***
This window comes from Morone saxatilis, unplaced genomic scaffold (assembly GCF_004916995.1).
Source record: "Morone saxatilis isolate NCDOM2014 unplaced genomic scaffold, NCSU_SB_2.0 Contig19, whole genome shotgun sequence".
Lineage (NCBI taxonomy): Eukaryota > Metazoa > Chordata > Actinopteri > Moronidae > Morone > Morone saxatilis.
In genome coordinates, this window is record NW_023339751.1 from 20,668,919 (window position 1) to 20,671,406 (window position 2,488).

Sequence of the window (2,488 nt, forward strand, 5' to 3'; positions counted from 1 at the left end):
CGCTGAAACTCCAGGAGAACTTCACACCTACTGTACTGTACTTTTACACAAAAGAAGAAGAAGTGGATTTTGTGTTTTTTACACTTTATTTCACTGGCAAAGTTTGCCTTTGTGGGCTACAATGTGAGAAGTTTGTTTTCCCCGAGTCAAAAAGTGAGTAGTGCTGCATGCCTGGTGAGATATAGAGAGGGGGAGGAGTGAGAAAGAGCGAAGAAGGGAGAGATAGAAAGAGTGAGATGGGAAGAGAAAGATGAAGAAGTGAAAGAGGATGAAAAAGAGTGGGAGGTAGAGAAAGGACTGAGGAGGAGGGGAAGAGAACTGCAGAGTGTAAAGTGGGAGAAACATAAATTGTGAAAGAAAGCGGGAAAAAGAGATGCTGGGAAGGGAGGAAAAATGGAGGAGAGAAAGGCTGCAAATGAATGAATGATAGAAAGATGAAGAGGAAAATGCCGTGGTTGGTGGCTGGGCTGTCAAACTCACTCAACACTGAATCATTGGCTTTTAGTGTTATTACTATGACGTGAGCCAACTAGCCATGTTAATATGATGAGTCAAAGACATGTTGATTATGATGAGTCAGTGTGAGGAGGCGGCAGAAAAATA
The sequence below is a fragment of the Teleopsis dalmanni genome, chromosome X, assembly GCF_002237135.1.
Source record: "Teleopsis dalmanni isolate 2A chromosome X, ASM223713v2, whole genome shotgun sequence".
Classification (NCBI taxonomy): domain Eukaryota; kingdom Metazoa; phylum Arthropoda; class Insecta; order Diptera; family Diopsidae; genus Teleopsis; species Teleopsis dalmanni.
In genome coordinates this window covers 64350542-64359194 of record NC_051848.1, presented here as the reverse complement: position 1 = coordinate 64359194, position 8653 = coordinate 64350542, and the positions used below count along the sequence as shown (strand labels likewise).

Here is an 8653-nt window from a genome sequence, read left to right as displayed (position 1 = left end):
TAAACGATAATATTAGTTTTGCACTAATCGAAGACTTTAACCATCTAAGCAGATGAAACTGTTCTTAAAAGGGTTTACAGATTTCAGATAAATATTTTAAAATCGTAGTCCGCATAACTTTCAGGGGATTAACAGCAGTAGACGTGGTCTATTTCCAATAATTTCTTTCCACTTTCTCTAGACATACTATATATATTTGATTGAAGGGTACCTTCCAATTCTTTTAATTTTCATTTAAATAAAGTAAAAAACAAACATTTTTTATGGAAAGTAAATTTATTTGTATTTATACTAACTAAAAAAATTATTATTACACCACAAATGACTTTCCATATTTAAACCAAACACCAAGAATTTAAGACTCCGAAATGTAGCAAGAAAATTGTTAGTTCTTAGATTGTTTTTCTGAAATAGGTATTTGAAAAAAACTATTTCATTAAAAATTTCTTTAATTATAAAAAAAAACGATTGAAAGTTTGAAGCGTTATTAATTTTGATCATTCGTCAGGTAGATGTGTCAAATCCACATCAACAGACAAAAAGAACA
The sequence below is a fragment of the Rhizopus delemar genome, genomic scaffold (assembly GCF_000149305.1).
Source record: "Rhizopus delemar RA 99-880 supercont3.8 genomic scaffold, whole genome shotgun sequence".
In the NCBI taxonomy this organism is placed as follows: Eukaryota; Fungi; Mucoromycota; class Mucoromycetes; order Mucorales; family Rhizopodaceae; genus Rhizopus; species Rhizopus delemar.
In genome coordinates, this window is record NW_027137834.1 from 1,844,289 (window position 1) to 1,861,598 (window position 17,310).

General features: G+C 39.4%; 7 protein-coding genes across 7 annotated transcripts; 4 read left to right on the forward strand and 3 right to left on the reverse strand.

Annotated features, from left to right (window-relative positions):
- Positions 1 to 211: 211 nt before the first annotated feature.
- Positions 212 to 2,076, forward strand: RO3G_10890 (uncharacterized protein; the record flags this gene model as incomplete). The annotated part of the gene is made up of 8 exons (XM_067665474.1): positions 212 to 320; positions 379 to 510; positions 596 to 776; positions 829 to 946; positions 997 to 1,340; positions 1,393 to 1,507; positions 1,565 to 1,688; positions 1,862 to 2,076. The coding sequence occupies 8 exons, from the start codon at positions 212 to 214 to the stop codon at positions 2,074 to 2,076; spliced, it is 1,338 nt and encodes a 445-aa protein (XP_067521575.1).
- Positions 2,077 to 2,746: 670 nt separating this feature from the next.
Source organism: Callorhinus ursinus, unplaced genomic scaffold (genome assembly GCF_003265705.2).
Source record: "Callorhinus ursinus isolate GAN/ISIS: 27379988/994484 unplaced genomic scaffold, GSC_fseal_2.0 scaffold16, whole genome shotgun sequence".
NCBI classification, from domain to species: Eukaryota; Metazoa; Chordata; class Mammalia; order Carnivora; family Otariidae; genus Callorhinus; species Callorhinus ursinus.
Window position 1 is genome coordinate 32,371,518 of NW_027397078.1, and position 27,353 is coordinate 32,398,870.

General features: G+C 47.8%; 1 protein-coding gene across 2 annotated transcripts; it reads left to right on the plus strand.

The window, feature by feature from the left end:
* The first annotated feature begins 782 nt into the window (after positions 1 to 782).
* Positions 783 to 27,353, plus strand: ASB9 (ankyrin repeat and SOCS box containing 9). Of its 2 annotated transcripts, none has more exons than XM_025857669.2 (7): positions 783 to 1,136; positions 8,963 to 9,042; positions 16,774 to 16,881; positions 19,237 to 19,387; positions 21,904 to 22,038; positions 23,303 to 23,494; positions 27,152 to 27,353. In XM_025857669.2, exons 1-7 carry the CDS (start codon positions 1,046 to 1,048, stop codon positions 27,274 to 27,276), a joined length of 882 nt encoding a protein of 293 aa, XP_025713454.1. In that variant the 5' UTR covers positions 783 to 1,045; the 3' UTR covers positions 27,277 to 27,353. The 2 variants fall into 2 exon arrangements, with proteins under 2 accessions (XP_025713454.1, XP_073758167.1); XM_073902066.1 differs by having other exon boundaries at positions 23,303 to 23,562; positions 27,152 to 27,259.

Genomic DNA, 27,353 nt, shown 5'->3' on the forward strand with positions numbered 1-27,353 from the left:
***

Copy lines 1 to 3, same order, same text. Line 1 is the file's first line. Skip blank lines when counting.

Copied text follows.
This window comes from Morone saxatilis, unplaced genomic scaffold (assembly GCF_004916995.1).
Source record: "Morone saxatilis isolate NCDOM2014 unplaced genomic scaffold, NCSU_SB_2.0 Contig19, whole genome shotgun sequence".
Lineage (NCBI taxonomy): Eukaryota > Metazoa > Chordata > Actinopteri > Moronidae > Morone > Morone saxatilis.